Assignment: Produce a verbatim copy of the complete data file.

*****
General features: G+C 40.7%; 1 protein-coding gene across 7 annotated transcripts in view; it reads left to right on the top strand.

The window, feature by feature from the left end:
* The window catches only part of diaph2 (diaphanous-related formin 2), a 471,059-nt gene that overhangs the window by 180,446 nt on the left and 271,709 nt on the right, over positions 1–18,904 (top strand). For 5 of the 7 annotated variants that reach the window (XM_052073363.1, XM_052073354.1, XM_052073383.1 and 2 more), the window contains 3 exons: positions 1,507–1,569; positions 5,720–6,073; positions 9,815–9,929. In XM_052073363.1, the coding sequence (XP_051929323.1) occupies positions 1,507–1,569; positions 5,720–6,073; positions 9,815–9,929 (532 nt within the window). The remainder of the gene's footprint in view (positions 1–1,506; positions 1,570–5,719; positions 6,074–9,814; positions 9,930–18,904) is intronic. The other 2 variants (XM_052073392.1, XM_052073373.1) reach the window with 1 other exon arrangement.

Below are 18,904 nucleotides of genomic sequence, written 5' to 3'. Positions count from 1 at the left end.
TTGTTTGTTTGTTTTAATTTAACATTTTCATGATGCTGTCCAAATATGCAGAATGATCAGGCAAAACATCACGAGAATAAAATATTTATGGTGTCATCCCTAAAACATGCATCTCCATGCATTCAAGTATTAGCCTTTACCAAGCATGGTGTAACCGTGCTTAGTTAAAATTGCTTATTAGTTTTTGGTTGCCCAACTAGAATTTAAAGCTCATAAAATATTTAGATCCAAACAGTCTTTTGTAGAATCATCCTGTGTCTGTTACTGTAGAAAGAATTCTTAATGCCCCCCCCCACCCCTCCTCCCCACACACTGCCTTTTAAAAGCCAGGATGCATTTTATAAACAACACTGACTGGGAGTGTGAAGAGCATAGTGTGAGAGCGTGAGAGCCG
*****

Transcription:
General features: G+C 40.7%; 1 protein-coding gene across 7 annotated transcripts in view; it reads left to right on the top strand.

The window, feature by feature from the left end:
* The window catches only part of diaph2 (diaphanous-related formin 2), a 471,059-nt gene that overhangs the window by 180,446 nt on the left and 271,709 nt on the right, over positions 1–18,904 (top strand). For 5 of the 7 annotated variants that reach the window (XM_052073363.1, XM_052073354.1, XM_052073383.1 and 2 more), the window contains 3 exons: positions 1,507–1,569; positions 5,720–6,073; positions 9,815–9,929. In XM_052073363.1, the coding sequence (XP_051929323.1) occupies positions 1,507–1,569; positions 5,720–6,073; positions 9,815–9,929 (532 nt within the window). The remainder of the gene's footprint in view (positions 1–1,506; positions 1,570–5,719; positions 6,074–9,814; positions 9,930–18,904) is intronic. The other 2 variants (XM_052073392.1, XM_052073373.1) reach the window with 1 other exon arrangement.

Below are 18,904 nucleotides of genomic sequence, written 5' to 3'. Positions count from 1 at the left end.
TTGTTTGTTTGTTTTAATTTAACATTTTCATGATGCTGTCCAAATATGCAGAATGATCAGGCAAAACATCACGAGAATAAAATATTTATGGTGTCATCCCTAAAACATGCATCTCCATGCATTCAAGTATTAGCCTTTACCAAGCATGGTGTAACCGTGCTTAGTTAAAATTGCTTATTAGTTTTTGGTTGCCCAACTAGAATTTAAAGCTCATAAAATATTTAGATCCAAACAGTCTTTTGTAGAATCATCCTGTGTCTGTTACTGTAGAAAGAATTCTTAATGCCCCCCCCCACCCCTCCTCCCCACACACTGCCTTTTAAAAGCCAGGATGCATTTTATAAACAACACTGACTGGGAGTGTGAAGAGCATAGTGTGAGAGCGTGAGAGCCG